Every new version of GPT improved the capacity to generate coherent and contextually relevant text. This trend can be indirectly confirmed by the increasing number of parameters in the new models. While GPT-2 had 1.5 billion parameters, GPT-3 got 175 billion parameters, gaining the ability to perform tasks it wasn’t explicitly trained on. 

GPT-3, for example, can generate comprehensive articles from just topics or keywords. It can also power chatbots and virtual assistants for conversing with users in a truly human-like manner, answering questions and completing simple transactions quickly. 

The AI models keep evolving, becoming faster and learning how to process images alongside text. They have also gained safety and bias mitigation capabilities, including content filtering algorithms and feedback loops to learn from its interactions.


Another breakthrough in AI development was the release of Bidirectional Encoder Representations from Transformers (BERT) in 2018. This is an NLP model that can understand the context of words in search queries thanks to bidirectional transformer training. This method takes into account both the preceding and succeeding context within a sequence, greatly improving predictive accuracy.

BERT and GPT differ primarily in their training approaches and applications. In the process of BERT’s training, portions of the input data get masked in order to train the model to predict these masked words. GPT, on the other hand, learns from previous words, allowing it to perform well in text generation tasks. While BERT is intended to handle tasks that require a thorough understanding of language context, GPT is ideal for producing coherent and contextually relevant text.

Key Trends

Bigger, Faster, Stronger… and More Specialised 

The advent of transformer architecture demonstrated an unprecedented increase in the size of LLMs, ushering in a new era of generating text indistinguishable from human and solving complex problems such as code snippet creation.

As LLMs evolved, so did the development of models tailored to specific industries or tasks, such as medical diagnosis, legal analysis, and financial forecasting. This specialization enables more precise and relevant AI applications across various business sectors.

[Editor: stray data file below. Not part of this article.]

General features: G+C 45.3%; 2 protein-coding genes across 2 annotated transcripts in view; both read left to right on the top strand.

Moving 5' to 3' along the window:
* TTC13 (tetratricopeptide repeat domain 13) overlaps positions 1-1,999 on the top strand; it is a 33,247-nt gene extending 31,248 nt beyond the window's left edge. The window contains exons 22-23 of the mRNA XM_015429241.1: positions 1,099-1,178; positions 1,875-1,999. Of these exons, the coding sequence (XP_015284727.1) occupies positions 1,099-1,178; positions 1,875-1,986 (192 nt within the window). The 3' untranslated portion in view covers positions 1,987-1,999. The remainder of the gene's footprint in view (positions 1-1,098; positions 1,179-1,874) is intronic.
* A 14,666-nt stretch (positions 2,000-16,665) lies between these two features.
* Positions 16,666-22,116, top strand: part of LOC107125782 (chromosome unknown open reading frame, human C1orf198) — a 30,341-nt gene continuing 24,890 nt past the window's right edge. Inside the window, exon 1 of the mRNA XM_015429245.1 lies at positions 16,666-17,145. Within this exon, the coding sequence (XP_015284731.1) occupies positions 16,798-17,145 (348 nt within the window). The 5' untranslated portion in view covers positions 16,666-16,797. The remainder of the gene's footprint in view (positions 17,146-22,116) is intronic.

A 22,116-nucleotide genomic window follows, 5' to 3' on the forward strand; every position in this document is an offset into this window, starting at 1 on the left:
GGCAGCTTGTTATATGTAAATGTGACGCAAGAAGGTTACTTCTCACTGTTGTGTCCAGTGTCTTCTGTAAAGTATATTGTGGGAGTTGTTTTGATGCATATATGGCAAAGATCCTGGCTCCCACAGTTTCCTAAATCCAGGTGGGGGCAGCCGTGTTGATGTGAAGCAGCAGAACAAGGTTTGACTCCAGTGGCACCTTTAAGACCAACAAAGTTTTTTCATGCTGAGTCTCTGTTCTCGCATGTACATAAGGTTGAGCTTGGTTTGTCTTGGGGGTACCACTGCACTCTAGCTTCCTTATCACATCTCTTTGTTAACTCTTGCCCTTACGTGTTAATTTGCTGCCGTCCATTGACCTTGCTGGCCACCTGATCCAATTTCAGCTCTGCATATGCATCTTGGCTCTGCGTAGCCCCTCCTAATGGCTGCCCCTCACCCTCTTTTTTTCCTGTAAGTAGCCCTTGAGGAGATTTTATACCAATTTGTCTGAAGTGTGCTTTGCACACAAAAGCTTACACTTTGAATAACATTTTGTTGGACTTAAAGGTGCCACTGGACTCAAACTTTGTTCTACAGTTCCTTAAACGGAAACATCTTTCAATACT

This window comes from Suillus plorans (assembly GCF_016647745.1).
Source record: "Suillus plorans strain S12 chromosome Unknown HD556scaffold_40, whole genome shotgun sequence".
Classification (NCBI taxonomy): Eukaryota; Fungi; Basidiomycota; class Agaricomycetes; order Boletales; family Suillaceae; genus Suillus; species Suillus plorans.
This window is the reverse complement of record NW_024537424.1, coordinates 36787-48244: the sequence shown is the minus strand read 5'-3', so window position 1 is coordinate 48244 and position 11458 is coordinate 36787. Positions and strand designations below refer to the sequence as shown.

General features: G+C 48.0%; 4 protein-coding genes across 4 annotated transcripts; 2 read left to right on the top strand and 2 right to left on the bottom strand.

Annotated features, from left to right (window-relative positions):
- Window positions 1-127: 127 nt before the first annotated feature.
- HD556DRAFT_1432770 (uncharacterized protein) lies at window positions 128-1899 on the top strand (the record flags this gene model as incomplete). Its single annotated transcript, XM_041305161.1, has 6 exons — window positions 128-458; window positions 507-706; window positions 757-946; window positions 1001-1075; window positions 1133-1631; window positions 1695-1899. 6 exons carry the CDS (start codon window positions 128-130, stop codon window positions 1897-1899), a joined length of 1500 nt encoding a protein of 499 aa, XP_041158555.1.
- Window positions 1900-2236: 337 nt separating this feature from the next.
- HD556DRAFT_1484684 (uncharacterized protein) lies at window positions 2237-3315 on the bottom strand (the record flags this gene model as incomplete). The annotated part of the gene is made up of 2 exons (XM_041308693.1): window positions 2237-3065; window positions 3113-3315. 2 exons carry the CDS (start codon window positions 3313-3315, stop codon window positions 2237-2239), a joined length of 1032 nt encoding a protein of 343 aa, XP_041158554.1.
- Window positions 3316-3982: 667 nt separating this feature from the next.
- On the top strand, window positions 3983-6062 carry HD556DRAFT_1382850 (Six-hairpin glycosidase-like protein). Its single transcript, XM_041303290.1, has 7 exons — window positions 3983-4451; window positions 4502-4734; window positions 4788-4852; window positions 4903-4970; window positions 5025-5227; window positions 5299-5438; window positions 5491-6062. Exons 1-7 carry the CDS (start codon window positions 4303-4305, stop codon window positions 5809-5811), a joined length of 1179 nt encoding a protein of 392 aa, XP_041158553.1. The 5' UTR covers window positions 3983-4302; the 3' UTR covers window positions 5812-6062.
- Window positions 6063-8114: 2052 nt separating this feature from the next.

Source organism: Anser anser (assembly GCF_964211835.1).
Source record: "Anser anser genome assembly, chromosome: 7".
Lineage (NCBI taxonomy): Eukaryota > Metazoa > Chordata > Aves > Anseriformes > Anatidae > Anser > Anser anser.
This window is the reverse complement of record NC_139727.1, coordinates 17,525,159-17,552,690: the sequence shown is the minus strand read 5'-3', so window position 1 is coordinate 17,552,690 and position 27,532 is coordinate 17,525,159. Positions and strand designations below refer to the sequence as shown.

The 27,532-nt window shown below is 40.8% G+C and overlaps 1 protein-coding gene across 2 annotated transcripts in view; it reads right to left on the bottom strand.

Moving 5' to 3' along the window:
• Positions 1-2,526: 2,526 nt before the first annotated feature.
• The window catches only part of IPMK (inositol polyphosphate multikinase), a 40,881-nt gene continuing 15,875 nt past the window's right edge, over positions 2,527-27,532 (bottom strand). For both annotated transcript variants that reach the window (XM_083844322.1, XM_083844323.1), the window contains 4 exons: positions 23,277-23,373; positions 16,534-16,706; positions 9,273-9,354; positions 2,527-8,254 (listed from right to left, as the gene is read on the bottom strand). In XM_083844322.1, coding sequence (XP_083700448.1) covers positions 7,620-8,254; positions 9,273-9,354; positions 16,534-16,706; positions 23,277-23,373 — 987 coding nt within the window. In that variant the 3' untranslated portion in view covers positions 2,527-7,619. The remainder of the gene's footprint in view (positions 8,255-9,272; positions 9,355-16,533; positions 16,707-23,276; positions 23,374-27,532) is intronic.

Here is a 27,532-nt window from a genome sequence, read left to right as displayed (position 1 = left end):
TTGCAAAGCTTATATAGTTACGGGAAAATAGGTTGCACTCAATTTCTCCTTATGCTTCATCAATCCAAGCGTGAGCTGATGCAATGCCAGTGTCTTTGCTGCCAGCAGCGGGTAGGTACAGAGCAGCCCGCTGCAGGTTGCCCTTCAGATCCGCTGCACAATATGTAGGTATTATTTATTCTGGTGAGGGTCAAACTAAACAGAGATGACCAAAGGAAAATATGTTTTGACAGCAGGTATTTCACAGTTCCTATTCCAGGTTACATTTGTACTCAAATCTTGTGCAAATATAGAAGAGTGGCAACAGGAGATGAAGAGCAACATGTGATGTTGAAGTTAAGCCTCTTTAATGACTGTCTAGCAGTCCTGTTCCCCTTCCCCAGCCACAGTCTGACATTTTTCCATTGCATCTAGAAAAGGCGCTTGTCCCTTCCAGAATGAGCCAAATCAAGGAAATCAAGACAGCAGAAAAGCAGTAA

Fight Against Bias

The proliferation of LLMs has brought to light the growing dangers of automated systems perpetuating societal prejudice. AI algorithms trained on historical data can unintentionally embed and amplify social injustices and inequalities, influencing decision-making in a wide range of areas, including employment, healthcare, and criminal justice.

While communities around the world raise the alarm about the bias problem, transparent AI models and diverse training datasets that ensure justice have yet to be developed.

Calls for Regulation

Another risk that alarmed millions of people around the world is the possibility of AI rendering many existing jobs obsolete. As LLMs penetrate an increasing number of economic sectors, the debate over the responsible use of AI technology, which will not leave hundreds of millions of people unemployed and destabilize countries, heats up.

The proposed measures include developing policies that strike a balance between innovation and ethics, as well as protecting individuals’ rights while promoting technological advancement.


As we stand on the precipice of a new era, the evolution of Large Language Models heralds a transformative phase in artificial intelligence. These multimodal marvels, proficient in parsing text, image, and voice, not only redefine speed and quality but also foreshadow an imminent surge in AI’s societal, economic, and personal impact. This monumental trajectory underscores the imperative for ethically grounded, responsible AI development and deployment, ensuring that as we advance technologically, we do so with mindfulness and integrity.